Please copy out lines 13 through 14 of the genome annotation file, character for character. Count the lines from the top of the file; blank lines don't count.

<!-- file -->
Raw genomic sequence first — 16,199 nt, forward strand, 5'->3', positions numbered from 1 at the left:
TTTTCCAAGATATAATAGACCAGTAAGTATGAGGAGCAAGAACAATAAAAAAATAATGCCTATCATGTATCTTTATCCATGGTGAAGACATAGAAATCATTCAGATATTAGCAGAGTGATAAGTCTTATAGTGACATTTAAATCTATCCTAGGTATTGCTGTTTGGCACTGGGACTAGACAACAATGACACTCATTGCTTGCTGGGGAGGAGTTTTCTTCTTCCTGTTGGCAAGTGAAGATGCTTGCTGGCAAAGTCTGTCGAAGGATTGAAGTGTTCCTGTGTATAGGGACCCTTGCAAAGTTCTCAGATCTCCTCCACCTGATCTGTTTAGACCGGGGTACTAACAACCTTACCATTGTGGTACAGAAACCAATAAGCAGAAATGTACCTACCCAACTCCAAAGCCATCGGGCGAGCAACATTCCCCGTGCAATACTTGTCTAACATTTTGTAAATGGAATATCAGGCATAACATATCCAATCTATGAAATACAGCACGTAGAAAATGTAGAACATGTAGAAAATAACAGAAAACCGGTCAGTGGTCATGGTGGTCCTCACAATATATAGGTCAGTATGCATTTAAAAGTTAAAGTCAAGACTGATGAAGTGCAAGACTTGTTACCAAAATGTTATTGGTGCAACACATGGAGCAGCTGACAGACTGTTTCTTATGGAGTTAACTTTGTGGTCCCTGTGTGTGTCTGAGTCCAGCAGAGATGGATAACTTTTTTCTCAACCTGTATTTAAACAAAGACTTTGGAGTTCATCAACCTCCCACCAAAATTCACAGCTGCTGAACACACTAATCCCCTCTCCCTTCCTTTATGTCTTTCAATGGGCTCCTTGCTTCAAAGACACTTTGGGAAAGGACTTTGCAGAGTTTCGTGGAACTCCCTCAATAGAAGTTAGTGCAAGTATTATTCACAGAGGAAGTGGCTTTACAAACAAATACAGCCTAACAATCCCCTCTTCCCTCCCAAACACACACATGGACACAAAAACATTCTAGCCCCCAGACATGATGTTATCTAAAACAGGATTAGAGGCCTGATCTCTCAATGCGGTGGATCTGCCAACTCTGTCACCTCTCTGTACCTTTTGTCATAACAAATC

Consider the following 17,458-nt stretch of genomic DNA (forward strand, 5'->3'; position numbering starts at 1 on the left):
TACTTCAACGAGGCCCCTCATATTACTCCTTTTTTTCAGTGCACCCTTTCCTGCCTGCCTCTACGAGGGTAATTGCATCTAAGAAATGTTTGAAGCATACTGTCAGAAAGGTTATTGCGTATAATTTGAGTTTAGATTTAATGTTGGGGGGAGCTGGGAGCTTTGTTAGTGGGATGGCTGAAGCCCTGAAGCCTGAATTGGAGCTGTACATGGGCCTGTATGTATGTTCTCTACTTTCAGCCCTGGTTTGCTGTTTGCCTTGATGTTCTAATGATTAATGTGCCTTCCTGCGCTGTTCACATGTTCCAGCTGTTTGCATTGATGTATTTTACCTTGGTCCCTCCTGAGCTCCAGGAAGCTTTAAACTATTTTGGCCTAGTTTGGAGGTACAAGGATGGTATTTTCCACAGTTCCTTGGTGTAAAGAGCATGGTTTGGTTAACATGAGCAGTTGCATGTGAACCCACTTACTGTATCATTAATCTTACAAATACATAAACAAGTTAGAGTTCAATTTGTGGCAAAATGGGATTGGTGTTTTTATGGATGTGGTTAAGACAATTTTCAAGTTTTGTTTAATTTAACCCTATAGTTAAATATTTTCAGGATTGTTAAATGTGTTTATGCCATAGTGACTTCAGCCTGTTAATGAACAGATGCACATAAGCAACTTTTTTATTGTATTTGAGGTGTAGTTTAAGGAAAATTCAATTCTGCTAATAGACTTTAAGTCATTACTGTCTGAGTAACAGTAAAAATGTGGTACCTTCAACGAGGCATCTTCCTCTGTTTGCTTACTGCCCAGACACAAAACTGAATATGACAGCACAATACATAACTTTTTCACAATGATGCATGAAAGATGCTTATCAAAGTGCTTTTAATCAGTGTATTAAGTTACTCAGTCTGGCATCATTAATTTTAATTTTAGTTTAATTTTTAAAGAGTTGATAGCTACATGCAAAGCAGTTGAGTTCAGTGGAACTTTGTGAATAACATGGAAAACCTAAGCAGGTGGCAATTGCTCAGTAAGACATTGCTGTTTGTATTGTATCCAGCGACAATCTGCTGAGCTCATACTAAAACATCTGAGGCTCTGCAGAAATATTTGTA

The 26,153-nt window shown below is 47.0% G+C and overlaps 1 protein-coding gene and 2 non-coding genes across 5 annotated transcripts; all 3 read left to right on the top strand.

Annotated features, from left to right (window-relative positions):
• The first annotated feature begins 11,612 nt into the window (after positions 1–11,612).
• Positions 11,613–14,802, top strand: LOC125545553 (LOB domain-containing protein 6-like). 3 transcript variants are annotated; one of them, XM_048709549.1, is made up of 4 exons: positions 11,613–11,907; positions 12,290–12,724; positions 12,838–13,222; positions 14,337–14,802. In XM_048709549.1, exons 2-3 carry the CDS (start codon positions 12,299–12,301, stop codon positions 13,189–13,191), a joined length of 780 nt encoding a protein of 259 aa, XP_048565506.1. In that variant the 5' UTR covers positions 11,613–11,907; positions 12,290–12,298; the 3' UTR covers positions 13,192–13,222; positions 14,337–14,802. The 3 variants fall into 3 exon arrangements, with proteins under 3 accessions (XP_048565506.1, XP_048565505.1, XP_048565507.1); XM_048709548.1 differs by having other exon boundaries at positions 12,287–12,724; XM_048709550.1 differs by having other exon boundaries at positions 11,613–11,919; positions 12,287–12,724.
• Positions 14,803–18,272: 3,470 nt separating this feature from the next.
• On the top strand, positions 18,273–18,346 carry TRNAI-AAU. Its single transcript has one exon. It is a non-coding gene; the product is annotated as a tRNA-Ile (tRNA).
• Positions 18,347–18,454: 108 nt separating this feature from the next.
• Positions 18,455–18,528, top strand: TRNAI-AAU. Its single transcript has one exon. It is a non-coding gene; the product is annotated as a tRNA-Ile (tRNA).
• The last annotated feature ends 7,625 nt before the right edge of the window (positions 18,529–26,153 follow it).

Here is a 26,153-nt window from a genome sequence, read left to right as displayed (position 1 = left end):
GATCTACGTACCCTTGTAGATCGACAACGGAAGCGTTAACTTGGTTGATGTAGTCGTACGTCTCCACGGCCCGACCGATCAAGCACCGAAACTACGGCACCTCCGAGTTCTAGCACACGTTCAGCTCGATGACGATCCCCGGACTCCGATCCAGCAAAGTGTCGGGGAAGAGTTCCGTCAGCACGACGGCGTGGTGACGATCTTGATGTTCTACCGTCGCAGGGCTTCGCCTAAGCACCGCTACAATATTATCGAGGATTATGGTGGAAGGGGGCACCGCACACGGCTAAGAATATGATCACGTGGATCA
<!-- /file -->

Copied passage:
• The last annotated feature ends 7,625 nt before the right edge of the window (positions 18,529–26,153 follow it).

Here is a 26,153-nt window from a genome sequence, read left to right as displayed (position 1 = left end):